Tuesday, October 25, 2016

More thoughts on writing from our students

Last but not least!

As DIJANA NECOVSKI herself notes, slightly off brief, but she's gone where the muse took her.

5 things I’ve learned about myself in 2016 so far…

I’ve been living with myself for many years now, 34 in fact, so it should come as no surprise that I know myself pretty well. So it’s nice that there are days where I learn something new about myself. Here are just a few things I’ve discovered about myself this year.

1. I love mustard as a colour and as a condiment.
You can keep your tomato sauce, keep your horseradish and soy, and give me mustard any old day. It goes well with hot chips, hot dogs, steak, cheese and as a dip with corn chips. Don’t even get me started on how great it looks as a knitted jumper. Try it, it’ll change your world.

2. I actually enjoy living with my mother.
It’s rare to find a 34-year old who decides to live with their parents and actually enjoys it. When I was 25 I couldn’t wait to get out of the house and leave my folks behind. I went overseas, lived in the UK for a couple of years and then returned to never leave the nest again. Yes, I’ve travelled since, but there seems to be no point in leaving a house where I can be myself, know someone will find me if I’m on the floor choking, and I have someone who gives a shit whether I make it home each night. It’s rare to find someone that cares about you so much, so I’m going to take it, and enjoy it. Think of it as an older version of the Gilmore Girls.

3. I’m never going to believe I’m a good writer.
If I’ve learned one thing from studying as an adult is that it’s okay not be perfect. I’ve been studying writing for three years, or maybe it’s been four, and my confidence in my skills has not grown, not one bit. However, my confidence with being okay with not being perfect has improved dramatically. I’ve learned that I’d much prefer to share my writing , then to try to perfect a piece and never have it go anywhere, ever. What’s the point? So I’ve decided to live a little, and you should too. Write it all down, share it on your blog, with the local newspaper, whatever it is, just share it and go for it. What’s the worst that could happen?

4. Money does not make me happy, but reading funny stories and hanging with people I love does.
I’ve done my fair share of shopping, and don’t get me wrong, I love it. But not once have I ever bought something that has rocked my world enough to increase my level of happiness.* Yes, the purchase makes me feel good, almost as much as the chase, but at the end of the day, I’m going to keep my clams in the bank where they belong, for now, and spend more time having cups of tea with people I love, and sharing stories and opinions on the world around us. Now that is what I live for.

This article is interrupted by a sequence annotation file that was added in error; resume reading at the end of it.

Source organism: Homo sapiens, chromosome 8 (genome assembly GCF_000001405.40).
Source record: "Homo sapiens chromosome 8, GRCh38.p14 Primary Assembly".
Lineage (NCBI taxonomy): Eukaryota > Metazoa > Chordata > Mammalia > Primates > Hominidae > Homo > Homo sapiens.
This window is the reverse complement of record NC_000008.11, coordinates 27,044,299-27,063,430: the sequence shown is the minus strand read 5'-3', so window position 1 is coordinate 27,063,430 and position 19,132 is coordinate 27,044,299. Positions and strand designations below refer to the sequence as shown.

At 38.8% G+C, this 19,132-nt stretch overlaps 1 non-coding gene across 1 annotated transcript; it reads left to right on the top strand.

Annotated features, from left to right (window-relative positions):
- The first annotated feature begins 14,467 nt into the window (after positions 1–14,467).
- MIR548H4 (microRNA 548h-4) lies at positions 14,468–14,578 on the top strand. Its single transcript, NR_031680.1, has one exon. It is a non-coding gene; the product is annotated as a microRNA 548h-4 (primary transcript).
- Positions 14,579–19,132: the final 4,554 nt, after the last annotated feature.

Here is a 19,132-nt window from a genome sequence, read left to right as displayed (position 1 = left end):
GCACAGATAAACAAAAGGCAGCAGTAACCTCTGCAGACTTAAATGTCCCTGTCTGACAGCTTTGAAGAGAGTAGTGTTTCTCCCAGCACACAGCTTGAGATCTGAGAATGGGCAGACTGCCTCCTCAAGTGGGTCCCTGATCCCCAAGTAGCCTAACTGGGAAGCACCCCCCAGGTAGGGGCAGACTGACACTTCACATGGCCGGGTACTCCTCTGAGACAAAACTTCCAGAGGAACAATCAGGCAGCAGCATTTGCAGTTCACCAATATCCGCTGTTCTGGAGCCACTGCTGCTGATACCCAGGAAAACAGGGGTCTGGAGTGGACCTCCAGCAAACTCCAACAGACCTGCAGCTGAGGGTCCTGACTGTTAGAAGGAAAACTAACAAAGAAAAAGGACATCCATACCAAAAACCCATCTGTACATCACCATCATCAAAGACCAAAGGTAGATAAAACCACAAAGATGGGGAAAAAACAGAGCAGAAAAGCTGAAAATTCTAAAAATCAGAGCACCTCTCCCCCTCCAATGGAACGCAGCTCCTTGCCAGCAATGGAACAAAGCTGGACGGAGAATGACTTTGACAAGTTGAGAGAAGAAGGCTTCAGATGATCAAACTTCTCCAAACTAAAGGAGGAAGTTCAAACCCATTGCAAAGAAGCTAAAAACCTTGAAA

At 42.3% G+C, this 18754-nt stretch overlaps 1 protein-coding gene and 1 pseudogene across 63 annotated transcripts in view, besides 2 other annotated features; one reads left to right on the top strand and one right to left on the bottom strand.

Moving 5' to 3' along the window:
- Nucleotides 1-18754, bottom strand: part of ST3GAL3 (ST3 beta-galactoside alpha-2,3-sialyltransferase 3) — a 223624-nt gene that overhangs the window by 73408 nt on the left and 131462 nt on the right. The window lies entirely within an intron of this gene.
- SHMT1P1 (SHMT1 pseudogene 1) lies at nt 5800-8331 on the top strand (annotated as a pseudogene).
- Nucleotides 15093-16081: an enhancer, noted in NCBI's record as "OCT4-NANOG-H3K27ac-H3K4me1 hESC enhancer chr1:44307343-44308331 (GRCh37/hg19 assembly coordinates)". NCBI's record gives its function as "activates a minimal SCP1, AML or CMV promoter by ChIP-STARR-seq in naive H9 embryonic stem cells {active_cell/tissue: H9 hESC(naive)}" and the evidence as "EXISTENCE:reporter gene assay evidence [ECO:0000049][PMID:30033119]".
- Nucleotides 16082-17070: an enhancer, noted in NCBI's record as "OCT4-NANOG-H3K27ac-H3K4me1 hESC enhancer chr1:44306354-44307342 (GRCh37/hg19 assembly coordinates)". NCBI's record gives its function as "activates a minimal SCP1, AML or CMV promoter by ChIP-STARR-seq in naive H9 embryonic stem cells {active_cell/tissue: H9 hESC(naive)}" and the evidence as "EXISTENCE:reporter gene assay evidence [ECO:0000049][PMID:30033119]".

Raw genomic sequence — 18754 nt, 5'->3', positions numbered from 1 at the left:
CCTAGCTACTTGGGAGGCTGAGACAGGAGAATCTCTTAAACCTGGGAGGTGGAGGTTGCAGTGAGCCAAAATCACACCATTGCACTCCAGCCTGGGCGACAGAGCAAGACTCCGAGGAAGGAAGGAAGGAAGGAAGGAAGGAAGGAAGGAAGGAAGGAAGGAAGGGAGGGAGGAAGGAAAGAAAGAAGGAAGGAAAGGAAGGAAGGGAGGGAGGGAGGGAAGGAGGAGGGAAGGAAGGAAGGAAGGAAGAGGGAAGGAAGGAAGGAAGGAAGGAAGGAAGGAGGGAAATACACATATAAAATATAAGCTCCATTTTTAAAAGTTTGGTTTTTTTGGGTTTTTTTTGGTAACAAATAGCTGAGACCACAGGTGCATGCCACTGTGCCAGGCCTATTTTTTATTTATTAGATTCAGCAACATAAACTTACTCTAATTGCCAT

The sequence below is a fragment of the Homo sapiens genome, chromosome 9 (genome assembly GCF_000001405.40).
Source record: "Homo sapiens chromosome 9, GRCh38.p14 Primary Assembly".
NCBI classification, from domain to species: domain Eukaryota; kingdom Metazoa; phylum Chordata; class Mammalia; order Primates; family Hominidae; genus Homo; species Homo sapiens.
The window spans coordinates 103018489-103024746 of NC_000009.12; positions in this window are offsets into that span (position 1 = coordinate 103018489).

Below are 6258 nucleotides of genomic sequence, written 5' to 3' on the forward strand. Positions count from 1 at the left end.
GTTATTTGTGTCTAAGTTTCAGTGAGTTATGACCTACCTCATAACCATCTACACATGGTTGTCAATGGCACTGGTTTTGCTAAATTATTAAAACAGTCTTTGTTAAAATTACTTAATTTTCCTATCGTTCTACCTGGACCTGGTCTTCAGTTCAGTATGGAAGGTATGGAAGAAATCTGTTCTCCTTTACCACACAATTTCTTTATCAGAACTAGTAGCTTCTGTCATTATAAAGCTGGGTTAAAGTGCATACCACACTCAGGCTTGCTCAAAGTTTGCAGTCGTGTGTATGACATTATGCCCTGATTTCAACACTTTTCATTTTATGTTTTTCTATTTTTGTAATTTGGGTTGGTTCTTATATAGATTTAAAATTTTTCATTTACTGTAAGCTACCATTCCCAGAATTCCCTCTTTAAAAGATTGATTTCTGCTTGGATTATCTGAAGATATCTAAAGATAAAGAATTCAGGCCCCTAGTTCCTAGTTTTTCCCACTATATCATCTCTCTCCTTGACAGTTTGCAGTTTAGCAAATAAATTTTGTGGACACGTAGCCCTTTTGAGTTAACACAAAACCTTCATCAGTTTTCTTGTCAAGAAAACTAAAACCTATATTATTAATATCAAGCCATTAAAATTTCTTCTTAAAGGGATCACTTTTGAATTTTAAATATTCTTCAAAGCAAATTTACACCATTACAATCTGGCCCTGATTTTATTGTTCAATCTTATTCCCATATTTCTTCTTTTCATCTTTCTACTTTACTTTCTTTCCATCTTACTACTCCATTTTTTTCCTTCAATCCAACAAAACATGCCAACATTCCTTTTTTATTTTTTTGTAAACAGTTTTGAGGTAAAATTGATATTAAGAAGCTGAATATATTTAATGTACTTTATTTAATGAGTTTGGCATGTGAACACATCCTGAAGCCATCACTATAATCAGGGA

*Note: Books always make me feel better, but they’re not included as a shopping item as they are a necessity, like food.

5. Scary movies are scary!
I’m still waiting to recover from watching Twin Peaks as a young girl. The scene where the old man with the long hair is crouching in the corner of Laura Palmer’s room still gives me the heebie-jeebies, but that didn’t stop me from watching every other scary movie known to man. Now I’m a little older, I’m a little wiser. I still watch scary shows, poo my pants while watching them, then watch something a lot less scary like Brooklyn Nine-nine as a chaser, and then listen to a podcast while I’m sleeping. This ensures that I do not, under no circumstance have a nightmare that night. However, this has only proven to be effective 50% of the time.


Five points of a writer’s self-discovery.
Before I started my Diploma in Professional Editing and Writing, writing began as an insomniac’s idea. It was also an idea to help me through depression caused by an injury, which ruined my previous career. Now it’s opened up an entire world for me and given career options I never even considered.

1. Proofreading.
My biggest problem as a writer was proofreading my own work. The task is all about perception and it pays to have a second or even a third pair of eyes at your disposal. Let’s face it, reading your work in your head can be useless and sometimes reading aloud doesn’t cut it at times either.

2. Writing Buddies.
It’s an extension of proofreading, though it’s so much more. I’ve read many novels with two authors and I never quite understood this until I discovered the writing buddy system. What starts with two authors befriending and proofing each other’s work can become an amazing workshopping experience, with two heads creating something neither could alone.

3. Workshopping.
Buddy writing is a binary workshopping effort, though engaging in workshopping with an entire class can be an amazing process beneficial to many writers. It delivers an insight one may never obtain with solo writing efforts, and how I became aware of how much tighter my writing needed to be.

4. Tight Writing.
Tight writing is something I’ve never been able to execute well until now. In workshopping sessions and in the incredibly diverse themes explored in assignments I have started to train myself in tightening up those words. During these assignment adventures, I’ve discovered a dormant love for research projects.

5. Technical and Research Writing.
I very rarely dabbled in technical writing and research, though now they’ve become something I’m very passionate about. Before I started looking on job search websites, did I know how high the demand for technical writers of many specialities was? Research, project, procedure, operations, and human resource training all fall under the technical writing banner.
* * *

Thanks to all the students who gave me permission to post their listicles. Like any writing assignment, you might start with a set topic but of course each writer's own experiences, world view and creative ideas make for a different response!

No comments: